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How to get the poll results you want

Posted by Richard on April 23, 2014

In every poll, the Arkansas Senate race has been extremely tight, with most showing challenger Tom Cotton (R) with a slim lead over incumbent Mark Pryor (SD). Until now. A new New York Times/Kaiser Family Foundation poll shows Pryor leading by 10 points. Bill Kristol looked beyond the headline at the polling questions, and discovered something interesting in question 12.

That question asked poll respondents if they voted for President in 2012 and if so, for whom.  32% didn’t vote, 26% voted for Obama, 27% voted for Romney, and the rest voted for someone else, didn’t know, or wouldn’t say. Kristol explained the significance:

In other words, the Times and Kaiser have produced a sample in Arkansas that reports they voted in 2012 for Romney over Obama–by one point. But Romney carried Arkansas in 2012 by 24 points. …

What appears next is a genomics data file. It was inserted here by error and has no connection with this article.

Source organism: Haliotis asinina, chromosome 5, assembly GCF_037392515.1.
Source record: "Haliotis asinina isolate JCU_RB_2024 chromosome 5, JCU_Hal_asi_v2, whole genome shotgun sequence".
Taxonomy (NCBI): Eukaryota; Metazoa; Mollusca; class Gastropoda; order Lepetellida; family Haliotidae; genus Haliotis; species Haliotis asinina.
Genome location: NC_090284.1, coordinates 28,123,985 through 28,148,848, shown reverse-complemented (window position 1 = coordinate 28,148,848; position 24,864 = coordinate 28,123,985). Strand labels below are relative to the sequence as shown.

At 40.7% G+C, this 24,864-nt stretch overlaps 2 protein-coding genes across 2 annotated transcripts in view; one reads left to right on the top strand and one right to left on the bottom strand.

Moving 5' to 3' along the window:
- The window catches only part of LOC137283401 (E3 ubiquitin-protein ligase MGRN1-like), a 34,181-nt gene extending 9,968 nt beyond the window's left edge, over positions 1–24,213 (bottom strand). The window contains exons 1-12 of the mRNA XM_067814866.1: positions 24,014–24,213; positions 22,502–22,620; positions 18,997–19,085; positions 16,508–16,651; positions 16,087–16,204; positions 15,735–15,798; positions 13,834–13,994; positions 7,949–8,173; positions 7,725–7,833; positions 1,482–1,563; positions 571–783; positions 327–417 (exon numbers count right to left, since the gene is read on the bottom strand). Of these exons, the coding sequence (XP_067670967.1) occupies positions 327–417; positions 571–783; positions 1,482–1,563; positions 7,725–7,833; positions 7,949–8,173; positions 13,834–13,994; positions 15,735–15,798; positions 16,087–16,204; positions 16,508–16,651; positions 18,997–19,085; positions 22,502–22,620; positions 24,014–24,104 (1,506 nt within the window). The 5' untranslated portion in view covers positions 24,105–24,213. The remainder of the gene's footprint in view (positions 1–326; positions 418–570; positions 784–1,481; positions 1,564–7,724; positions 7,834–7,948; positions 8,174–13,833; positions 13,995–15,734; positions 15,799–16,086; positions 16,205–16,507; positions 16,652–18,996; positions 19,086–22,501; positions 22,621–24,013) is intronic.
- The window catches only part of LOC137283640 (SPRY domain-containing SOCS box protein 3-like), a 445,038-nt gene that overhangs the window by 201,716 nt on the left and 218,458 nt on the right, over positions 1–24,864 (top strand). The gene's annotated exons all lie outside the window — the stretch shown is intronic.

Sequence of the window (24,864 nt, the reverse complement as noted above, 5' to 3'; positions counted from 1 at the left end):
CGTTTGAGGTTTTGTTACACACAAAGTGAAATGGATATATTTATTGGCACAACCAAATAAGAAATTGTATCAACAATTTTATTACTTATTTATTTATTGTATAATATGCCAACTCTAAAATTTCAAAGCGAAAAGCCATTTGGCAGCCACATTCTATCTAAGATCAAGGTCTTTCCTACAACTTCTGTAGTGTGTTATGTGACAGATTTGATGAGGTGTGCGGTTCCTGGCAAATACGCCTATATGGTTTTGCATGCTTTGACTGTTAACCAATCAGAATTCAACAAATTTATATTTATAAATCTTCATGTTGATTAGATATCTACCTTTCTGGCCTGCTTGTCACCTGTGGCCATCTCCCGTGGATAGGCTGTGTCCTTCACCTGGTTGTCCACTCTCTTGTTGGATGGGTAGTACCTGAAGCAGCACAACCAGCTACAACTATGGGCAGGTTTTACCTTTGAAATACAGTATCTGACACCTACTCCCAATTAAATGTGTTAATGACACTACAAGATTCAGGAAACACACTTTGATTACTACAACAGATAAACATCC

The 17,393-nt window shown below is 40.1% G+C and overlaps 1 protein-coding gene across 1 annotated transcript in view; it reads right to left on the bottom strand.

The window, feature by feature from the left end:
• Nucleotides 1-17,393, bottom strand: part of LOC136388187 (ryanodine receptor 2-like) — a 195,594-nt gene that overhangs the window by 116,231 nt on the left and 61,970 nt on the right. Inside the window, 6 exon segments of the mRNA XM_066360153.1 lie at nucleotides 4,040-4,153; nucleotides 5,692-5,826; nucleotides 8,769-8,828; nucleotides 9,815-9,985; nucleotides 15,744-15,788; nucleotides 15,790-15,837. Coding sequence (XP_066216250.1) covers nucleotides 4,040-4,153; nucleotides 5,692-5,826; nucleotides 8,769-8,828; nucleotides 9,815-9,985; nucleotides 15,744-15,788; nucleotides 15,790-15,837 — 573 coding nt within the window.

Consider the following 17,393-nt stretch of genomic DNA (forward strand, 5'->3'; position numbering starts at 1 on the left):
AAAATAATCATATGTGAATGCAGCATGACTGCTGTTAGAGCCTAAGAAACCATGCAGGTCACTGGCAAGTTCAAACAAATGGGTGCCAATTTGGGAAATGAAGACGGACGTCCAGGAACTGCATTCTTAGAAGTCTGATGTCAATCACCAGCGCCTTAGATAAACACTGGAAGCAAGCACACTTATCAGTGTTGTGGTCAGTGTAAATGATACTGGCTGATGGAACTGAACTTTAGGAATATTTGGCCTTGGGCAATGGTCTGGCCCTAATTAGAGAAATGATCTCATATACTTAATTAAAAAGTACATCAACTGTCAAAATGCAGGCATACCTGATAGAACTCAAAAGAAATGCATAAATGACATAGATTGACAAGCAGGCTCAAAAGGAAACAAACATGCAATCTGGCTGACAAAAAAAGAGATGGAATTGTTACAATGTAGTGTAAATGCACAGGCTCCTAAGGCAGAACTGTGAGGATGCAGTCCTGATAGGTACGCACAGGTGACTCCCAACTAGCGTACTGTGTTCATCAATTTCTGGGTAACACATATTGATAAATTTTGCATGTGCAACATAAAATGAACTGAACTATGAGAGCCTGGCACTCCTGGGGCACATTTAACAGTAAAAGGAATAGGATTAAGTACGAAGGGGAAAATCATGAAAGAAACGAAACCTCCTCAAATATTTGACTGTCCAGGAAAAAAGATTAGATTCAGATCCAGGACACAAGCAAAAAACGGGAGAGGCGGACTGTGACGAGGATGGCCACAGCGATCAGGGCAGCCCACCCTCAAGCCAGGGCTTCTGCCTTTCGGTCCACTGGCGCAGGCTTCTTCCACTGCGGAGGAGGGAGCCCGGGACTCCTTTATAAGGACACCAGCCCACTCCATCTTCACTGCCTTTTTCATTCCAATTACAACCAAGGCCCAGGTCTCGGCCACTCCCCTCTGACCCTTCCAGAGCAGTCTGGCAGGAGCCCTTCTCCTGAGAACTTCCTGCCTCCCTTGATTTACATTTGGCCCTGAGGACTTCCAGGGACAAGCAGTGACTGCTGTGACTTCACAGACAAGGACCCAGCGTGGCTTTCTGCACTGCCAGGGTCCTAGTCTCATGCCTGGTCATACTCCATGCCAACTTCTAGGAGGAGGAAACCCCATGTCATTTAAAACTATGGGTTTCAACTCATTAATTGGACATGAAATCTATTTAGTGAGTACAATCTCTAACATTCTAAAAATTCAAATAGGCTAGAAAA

The whole point of question 12 is to provide a reality test for the sample. That’s why they ask that question–we know what happened in 2012, so the only thing to be learned by asking the 2012 question of the sample is to ensure that it’s a reasonably accurate snapshot of voters in the state. Of course there’ll always be some variance between reality and the sample’s report of its vote a year and a half ago–but not a 23 point variance.

A reputable news organization would have looked at question 12 and thrown the poll out. But then again, it was the New York Times.

It’s entirely possible that they paid a great deal of attention to question 12 — to ensure that the sample was not a reasonably accurate snapshot of the voters.

Heck, if they really wanted an accurate snapshot of the voters, a third of their sample wouldn’t be non-voters in 2012.

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